Christ and His Law
Christ and Religious Tradition
Lesson #5 for May 3, 2014
Scriptures:Genesis 2:1-3; Hebrews 1:1-3; Acts 13:14; Mark 2:23-25; John 5:1-9; Isaiah 65:17.
1. In this lesson we will discuss how Christ kept the Sabbath and the things He did to directly challenge Jewish misinterpretations about the Sabbath.
2. Why do so many Christian churches observe Sunday instead of Saturday as their day of worship? Many languages including French and Spanish clearly identify Saturday as the Sabbath. A careful study of Scripture will make it clear that the Sabbath was given to us at creation, reinforced at the time of the exodus, and promoted by the prophets of the Old Testament. It was clearly observed by Jesus throughout His life and observed by the apostles after His death.
3. It was hundreds of years later at the time when the Christian church became the official church of the Roman Empire that Sunday became the official day of worship. Isaiah 65 and 66 are clearly talking about the new earth.Isaiah 66:23 tells us that in the earth made new, we will again worship on the Sabbath. What possible reason could there be for saying that in the years between the apostles and the second coming, we should worship on Sunday instead?
4. ReadExodus 20:8-11 andDeuteronomy 5:12-15. By comparing these two passages, many of our Christian friends suggest that the Sabbath was intended only for the Jews. Were Adam and Eve Jews? They were given the Sabbath back in the Garden of Eden. From readingExodus 20:8-11, shouldn’t it be clear that God originally gave the Sabbath to commemorate creation? InDeuteronomy 5:12-15, He associated the Sabbath also with the escape from Egypt; and thus, in a metaphorical sense, He associated it with salvation and restoration.
5. In all of Scripture, there are no passages suggesting that we should worship on Sunday. By contrast, the Sabbath was “blessed” and “made holy” as a time for us to celebrate both our creation and our redemption. Why do Sabbathkeepers get a special blessing? Or, do they?
6. Christians who believe in the Bible believe that Jesus is the Creator of the entire universe. (Hebrews 1:1-3; Colossians 1:13-20; John 1:1-14) Seventh-day Adventists also believe that at the third coming–as spelled out in Revelation 21 and 22–He will make all things new including a new heaven and a new earth. If we do not believe that Jesus was the Creator of the first heaven and the first earth, what evidence could we have that He has the ability to re-create it? He has given us the Sabbath as a full day, 24-hours, to celebrate these two monumental events in this earth’s history. By celebrating the Sabbath, we are affirming that creation occurred in seven 24-hour days.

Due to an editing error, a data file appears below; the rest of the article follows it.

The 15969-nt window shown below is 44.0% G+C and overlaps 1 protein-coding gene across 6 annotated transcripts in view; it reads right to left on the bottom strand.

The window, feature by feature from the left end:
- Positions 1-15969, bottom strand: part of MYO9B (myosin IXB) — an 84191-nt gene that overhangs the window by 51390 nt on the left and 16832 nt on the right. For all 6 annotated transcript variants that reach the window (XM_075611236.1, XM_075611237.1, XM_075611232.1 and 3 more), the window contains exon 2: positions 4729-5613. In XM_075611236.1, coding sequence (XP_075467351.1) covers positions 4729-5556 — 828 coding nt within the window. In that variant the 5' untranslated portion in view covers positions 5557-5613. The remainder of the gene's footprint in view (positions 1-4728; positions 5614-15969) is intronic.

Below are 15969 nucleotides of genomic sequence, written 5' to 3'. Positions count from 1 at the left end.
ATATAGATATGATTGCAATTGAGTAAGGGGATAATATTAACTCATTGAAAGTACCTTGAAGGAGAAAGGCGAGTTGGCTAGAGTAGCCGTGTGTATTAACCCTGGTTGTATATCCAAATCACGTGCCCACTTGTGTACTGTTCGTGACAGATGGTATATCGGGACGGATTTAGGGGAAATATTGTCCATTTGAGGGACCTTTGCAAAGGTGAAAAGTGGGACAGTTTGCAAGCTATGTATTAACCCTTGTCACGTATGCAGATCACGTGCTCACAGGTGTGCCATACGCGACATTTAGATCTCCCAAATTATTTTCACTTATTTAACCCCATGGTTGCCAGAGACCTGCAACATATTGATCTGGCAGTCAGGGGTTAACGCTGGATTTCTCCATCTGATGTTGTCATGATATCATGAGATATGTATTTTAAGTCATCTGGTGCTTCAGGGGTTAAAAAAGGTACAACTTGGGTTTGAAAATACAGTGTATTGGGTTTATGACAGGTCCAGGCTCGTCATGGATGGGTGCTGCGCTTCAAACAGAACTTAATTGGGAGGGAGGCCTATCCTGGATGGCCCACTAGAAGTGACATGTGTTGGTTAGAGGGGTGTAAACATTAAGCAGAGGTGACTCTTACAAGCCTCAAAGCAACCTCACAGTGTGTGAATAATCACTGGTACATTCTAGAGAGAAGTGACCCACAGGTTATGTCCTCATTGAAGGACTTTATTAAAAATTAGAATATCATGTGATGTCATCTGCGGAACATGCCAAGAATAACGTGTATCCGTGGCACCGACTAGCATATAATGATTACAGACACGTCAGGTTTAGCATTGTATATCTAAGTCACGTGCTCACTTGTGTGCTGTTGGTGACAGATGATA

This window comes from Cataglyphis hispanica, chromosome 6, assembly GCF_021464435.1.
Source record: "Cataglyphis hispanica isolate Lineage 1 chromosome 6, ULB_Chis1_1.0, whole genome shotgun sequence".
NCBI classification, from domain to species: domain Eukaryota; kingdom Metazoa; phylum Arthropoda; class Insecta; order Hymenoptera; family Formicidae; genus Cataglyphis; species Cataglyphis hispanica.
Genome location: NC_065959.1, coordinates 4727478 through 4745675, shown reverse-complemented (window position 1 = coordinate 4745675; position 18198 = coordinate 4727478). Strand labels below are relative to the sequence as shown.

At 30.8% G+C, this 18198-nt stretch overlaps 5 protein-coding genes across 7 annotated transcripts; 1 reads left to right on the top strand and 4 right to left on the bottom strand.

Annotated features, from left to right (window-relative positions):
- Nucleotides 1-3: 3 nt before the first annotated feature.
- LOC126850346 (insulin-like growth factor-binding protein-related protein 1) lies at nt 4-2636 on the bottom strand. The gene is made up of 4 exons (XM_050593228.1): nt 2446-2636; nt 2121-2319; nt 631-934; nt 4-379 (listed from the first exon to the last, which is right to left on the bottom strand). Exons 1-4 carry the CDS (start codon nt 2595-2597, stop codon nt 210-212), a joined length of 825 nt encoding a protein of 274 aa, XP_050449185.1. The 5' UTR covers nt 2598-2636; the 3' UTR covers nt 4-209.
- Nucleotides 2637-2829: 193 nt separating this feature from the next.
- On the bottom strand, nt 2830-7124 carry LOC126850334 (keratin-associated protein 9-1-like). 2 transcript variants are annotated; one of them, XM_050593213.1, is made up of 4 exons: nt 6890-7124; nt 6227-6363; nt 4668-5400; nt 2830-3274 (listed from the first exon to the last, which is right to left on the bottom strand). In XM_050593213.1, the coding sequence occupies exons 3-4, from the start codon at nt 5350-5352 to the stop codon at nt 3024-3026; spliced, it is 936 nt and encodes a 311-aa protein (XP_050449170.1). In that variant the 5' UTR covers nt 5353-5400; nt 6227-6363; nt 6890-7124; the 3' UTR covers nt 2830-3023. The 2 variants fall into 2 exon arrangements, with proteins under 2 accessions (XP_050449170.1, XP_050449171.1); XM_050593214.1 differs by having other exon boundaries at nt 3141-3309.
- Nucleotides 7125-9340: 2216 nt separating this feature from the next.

7. We should not forget that when He came to this earth and was crucified on Passover Friday, Jesus rested over the Sabbath to add further meaning to it. Thus, God has connected the Sabbath with each of the most important events in human history.
8. Colossians 1:16-17 suggests that Jesus also created the “invisible” things. Would that not include the seventh-day Sabbath? If Jesus really intended for us to worship on Sunday instead of Saturday, He could have told us so very, very easily by just announcing it during His ministry. He never did.
9. When Genesis tells us that God rested on the Sabbath, does that suggest that He was sleeping? Not at all! The Hebrew word used for rest implies “cessation,” “stopping,” or “pausing.” God took time out from His constant activity to celebrate what He had accomplished. Isn’t that clear enough evidence that we should take a break from our daily activities and celebrate with Him on the Sabbath?
10. According to Jewish teachings, any village that was large enough to have 10 Jewish males (Such a grouping was known as a minyan.) needed to build a synagogue where they could worship together.
11. What do we know about the habits of the early Christians relative to the Sabbath? ReadActs 13:14,42,44; 16:13; 17:2; 18:4; andHebrews 4:9. Paul and Luke wrote most of the New Testament. Thus, the history we have of early church activities in the book of Acts which was written by Luke describes primarily Paul’s activities when they were together. Many years after the crucifixion of Christ and God’s appointment of the Christian church as His primary agency to reach out to the world in A.D. 34, Paul as one of the apostles was faithfully keeping the Sabbath just as Jesus had done during His time on earth. (Luke 4:16)